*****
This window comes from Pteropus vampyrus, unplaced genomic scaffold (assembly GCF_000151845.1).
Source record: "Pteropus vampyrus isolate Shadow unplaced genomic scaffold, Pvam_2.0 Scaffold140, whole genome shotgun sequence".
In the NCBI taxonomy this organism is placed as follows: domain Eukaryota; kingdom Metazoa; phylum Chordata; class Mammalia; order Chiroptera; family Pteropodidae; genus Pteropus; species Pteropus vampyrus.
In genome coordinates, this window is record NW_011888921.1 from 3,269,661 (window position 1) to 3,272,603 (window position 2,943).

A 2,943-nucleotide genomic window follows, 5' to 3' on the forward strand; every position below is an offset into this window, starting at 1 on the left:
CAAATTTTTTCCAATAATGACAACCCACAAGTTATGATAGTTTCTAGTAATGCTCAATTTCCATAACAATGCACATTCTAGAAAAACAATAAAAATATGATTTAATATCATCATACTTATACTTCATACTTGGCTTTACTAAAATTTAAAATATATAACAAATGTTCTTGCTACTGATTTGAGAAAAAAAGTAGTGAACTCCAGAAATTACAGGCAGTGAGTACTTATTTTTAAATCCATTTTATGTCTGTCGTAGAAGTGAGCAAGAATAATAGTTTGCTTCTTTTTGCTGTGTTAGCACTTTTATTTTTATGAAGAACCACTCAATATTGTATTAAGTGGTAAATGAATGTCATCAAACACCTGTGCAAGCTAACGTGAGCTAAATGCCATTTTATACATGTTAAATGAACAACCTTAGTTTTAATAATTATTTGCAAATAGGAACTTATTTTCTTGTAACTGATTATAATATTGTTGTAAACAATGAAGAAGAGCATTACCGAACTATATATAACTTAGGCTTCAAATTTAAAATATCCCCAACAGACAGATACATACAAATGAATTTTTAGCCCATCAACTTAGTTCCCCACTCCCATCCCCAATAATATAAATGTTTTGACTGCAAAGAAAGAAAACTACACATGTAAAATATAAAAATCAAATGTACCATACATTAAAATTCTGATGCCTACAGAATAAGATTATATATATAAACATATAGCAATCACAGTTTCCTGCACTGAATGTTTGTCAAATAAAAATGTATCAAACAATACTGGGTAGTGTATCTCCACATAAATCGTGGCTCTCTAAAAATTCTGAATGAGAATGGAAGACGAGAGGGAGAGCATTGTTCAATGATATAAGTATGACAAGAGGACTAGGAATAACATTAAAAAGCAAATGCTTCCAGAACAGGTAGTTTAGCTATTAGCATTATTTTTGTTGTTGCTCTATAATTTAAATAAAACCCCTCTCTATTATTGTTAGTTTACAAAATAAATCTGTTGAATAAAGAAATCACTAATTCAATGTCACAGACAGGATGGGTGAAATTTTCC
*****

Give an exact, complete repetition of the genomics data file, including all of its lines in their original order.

This window comes from Pteropus vampyrus, unplaced genomic scaffold (assembly GCF_000151845.1).
Source record: "Pteropus vampyrus isolate Shadow unplaced genomic scaffold, Pvam_2.0 Scaffold140, whole genome shotgun sequence".
In the NCBI taxonomy this organism is placed as follows: domain Eukaryota; kingdom Metazoa; phylum Chordata; class Mammalia; order Chiroptera; family Pteropodidae; genus Pteropus; species Pteropus vampyrus.
In genome coordinates, this window is record NW_011888921.1 from 3,269,661 (window position 1) to 3,272,603 (window position 2,943).

A 2,943-nucleotide genomic window follows, 5' to 3' on the forward strand; every position below is an offset into this window, starting at 1 on the left:
CAAATTTTTTCCAATAATGACAACCCACAAGTTATGATAGTTTCTAGTAATGCTCAATTTCCATAACAATGCACATTCTAGAAAAACAATAAAAATATGATTTAATATCATCATACTTATACTTCATACTTGGCTTTACTAAAATTTAAAATATATAACAAATGTTCTTGCTACTGATTTGAGAAAAAAAGTAGTGAACTCCAGAAATTACAGGCAGTGAGTACTTATTTTTAAATCCATTTTATGTCTGTCGTAGAAGTGAGCAAGAATAATAGTTTGCTTCTTTTTGCTGTGTTAGCACTTTTATTTTTATGAAGAACCACTCAATATTGTATTAAGTGGTAAATGAATGTCATCAAACACCTGTGCAAGCTAACGTGAGCTAAATGCCATTTTATACATGTTAAATGAACAACCTTAGTTTTAATAATTATTTGCAAATAGGAACTTATTTTCTTGTAACTGATTATAATATTGTTGTAAACAATGAAGAAGAGCATTACCGAACTATATATAACTTAGGCTTCAAATTTAAAATATCCCCAACAGACAGATACATACAAATGAATTTTTAGCCCATCAACTTAGTTCCCCACTCCCATCCCCAATAATATAAATGTTTTGACTGCAAAGAAAGAAAACTACACATGTAAAATATAAAAATCAAATGTACCATACATTAAAATTCTGATGCCTACAGAATAAGATTATATATATAAACATATAGCAATCACAGTTTCCTGCACTGAATGTTTGTCAAATAAAAATGTATCAAACAATACTGGGTAGTGTATCTCCACATAAATCGTGGCTCTCTAAAAATTCTGAATGAGAATGGAAGACGAGAGGGAGAGCATTGTTCAATGATATAAGTATGACAAGAGGACTAGGAATAACATTAAAAAGCAAATGCTTCCAGAACAGGTAGTTTAGCTATTAGCATTATTTTTGTTGTTGCTCTATAATTTAAATAAAACCCCTCTCTATTATTGTTAGTTTACAAAATAAATCTGTTGAATAAAGAAATCACTAATTCAATGTCACAGACAGGATGGGTGAAATTTTCC